Added December 29, 2017
Across the country, the vast majority of high school students aspire to attend college; however, not all of these students enroll. Indeed, many students who plan to attend college have limited college information, tools, and resources. Literature on the college search process has often focused on the school context as an important means of encouraging college aspirations and providing college planning information. Social capital, which is gained through social relationships, can improve student outcomes by transmitting crucial college information from school personnel to the student.
In the current study, we considered schools as social networks that can influence students’ decisions to attend college; these interactions between students and school staff could occur naturally in school settings. Using the Educational Longitudinal Study of 2002 national dataset, we sought to address the following research questions: What is the likelihood of students attending college if they were exposed to college expectations from school staff during high school? What is the likelihood of students attending college if they were exposed to college talk from school staff during high school.
We captured the intensity of college expectations in 10th and 12th grade by measuring the sum of the number of school staff (teachers, school counselors, and coaches) who had college expectations for the student. We also captured the intensity of college talk in 10th and 12th grade by measuring the sum of the number of school staff (teachers, school counselors, and coaches) who spoke with the student about college entrance information.
Descriptive statistics indicated that 48.5 percent of 10th grade students and 64 percent of 12th grade students perceived high intensity of college expectations, meaning that at least 3 adults in the school expected them to attend a postsecondary institution. For college talk, about 33.9 percent of students spoke with one adult about college in 10th grade and 42.3 percent spoke with one adult in 12th grade. Yet, almost 42 percent had not spoken with any adult about college in 10th grade, while just over 17 percent had not spoken with any adult about college in 12th grade. Our predictive models indicated that for every additional person that expressed college expectations to the student in 10th grade, the odds of that student attending college increased by 7 percent; in 12th grade, for every additional person that expressed college expectations to the student, the odds of that student attending college increased by 18 percent. Although college talk in 10th grade was not significantly predictive of college attendance, for every additional person with whom the student experienced college talk in 12th grade, the odds of the student attending college increased by 34 percent.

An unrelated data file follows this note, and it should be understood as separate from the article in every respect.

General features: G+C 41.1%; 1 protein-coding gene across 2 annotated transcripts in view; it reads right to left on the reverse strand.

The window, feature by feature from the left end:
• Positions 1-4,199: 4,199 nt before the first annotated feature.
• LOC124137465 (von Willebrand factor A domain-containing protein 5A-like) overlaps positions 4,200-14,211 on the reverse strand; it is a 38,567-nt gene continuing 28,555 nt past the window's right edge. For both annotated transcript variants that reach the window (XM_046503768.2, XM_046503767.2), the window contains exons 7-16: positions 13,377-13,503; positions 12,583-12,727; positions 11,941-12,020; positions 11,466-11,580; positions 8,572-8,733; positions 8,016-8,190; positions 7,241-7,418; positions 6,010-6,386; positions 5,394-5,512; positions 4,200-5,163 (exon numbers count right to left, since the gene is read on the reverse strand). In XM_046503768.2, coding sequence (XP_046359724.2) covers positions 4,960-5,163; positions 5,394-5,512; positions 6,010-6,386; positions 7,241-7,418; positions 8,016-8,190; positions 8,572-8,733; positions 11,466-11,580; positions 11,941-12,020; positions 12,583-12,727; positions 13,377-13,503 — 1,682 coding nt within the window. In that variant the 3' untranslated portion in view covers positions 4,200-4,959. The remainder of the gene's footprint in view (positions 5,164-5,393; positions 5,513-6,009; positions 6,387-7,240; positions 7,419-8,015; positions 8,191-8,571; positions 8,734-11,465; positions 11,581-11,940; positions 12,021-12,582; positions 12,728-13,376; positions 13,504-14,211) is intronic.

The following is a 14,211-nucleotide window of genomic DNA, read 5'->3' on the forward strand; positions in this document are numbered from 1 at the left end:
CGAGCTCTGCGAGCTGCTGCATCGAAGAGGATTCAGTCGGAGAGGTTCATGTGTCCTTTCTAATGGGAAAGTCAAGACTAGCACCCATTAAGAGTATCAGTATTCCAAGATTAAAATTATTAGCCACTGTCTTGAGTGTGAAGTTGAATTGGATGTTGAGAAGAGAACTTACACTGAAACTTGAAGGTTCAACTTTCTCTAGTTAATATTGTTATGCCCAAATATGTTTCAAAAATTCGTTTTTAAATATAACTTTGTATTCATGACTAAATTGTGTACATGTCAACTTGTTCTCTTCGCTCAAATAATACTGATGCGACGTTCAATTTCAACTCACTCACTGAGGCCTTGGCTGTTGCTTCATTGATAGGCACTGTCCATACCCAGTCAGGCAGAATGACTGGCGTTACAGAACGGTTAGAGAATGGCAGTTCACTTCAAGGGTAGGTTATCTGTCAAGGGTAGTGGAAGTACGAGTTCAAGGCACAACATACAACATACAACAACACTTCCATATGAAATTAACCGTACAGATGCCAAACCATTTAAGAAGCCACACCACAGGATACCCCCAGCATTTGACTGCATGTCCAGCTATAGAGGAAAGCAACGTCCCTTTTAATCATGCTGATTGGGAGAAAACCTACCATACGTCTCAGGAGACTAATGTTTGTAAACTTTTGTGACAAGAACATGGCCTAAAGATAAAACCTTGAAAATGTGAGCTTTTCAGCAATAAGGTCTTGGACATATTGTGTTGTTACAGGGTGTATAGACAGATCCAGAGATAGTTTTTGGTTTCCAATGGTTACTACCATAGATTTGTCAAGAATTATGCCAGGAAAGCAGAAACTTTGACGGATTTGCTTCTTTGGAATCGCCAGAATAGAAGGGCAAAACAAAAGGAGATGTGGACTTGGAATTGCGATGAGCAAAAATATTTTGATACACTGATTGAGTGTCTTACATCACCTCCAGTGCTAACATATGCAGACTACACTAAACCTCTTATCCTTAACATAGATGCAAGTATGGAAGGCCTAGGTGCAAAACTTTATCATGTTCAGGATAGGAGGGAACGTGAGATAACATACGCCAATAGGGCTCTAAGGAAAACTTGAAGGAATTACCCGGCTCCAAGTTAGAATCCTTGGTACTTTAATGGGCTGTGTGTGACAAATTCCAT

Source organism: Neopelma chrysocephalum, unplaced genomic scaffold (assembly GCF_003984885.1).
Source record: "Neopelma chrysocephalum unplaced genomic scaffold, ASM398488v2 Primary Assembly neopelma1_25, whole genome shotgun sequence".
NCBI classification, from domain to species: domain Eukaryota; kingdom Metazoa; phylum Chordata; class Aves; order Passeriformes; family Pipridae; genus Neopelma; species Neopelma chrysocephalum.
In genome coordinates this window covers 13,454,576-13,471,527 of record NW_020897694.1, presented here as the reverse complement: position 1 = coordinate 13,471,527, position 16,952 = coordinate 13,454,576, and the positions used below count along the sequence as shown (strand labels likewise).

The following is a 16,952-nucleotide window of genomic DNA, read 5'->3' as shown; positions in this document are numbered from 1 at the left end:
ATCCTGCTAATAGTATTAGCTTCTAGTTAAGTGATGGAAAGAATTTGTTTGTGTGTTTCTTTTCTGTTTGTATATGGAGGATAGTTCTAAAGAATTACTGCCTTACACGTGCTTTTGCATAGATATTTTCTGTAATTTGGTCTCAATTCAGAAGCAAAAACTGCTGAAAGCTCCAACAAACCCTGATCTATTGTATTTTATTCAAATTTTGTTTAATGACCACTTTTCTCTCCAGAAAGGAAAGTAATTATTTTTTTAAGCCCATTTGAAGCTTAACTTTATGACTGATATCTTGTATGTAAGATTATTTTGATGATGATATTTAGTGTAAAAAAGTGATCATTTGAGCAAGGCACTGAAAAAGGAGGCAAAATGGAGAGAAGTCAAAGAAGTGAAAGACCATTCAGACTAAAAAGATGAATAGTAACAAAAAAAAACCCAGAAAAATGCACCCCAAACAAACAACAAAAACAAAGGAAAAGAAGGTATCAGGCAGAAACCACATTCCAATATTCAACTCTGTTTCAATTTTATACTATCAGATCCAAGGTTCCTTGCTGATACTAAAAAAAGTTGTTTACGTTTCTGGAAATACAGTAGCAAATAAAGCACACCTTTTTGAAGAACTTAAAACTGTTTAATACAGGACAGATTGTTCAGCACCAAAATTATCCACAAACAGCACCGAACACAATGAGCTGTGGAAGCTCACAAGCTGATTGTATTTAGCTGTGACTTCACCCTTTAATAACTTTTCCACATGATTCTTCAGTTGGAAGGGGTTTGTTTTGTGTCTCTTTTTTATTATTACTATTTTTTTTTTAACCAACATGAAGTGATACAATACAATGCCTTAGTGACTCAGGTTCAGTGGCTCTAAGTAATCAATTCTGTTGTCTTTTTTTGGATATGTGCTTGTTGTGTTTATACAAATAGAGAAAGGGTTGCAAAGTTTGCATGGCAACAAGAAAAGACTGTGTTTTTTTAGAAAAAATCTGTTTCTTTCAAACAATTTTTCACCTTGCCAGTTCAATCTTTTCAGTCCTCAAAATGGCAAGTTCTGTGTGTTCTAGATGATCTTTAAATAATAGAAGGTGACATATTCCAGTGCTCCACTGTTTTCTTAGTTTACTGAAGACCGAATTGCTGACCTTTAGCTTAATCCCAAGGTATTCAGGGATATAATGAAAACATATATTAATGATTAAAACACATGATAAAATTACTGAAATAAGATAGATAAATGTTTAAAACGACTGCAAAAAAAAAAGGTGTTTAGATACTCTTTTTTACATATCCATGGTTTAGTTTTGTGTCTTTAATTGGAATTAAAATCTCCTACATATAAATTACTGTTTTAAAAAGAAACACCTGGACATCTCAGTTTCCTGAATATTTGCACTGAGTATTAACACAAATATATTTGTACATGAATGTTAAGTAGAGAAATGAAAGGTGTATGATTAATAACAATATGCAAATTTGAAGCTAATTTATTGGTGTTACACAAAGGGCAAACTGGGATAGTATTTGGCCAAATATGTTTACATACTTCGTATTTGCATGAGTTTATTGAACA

These results reveal that school counselors, teachers, and coaches play an influential role in facilitating students’ likelihood of attending college. However, while about half of the students indicated that they had received college expectations from a range of school personnel, not many students experienced college talk with multiple school personnel. Given that the results indicate that the intensity of expectations and college talk students experience is important, we recommend that more school personnel who have frequent interactions with students become providers of college information, in both formal and informal settings. Schools need to further develop their social networks with the intention of sharing concrete information and guidance on college going with students. For example, the ASCA national model promotes collaborations between teachers and school counselors so that classroom curriculum includes lessons applicable to the college application and enrollment process. The national model also provides a foundation for accumulated messaging about college going over time; the findings here emphasize a school wide support system across grades to express college expectations and engage in college talk, especially in senior year. Finally, school counselors should collect and manage data on formal and informal interactions about college. Record keeping can ensure that all students receive consistent messaging about college and that multiple aspects of the college search process are discussed. Once schools develop deeper social networks, in addition to school counselors, interactions with coaches and teachers, can be added to the database. Further, the database can promote practices that are grounded in the data and expand or supplement successful college advisory practices.
Julia Bryan, Ph.D., is an associate professor in the Department of Educational Psychology, Counseling, and Special Education at Pennsylvania State University in University Park, PA. Raquel Farmer-Hinton, Ph.D., is an associate professor in the Department of Educational Policy and Community Studies at the University of Wisconsin-Milwaukee. Anita Rawls is a psychometrician with The College Board in Yardley, PA. Chenoa S. Woods, Ph.D., is a research faculty member with the Center for Postsecondary Success at Florida State University in Tallahassee.
Julia Bryan, PhD, Raquel Farmer-Hinton, PhD, Anita Rawls, Chenoa S. Woods, PhD
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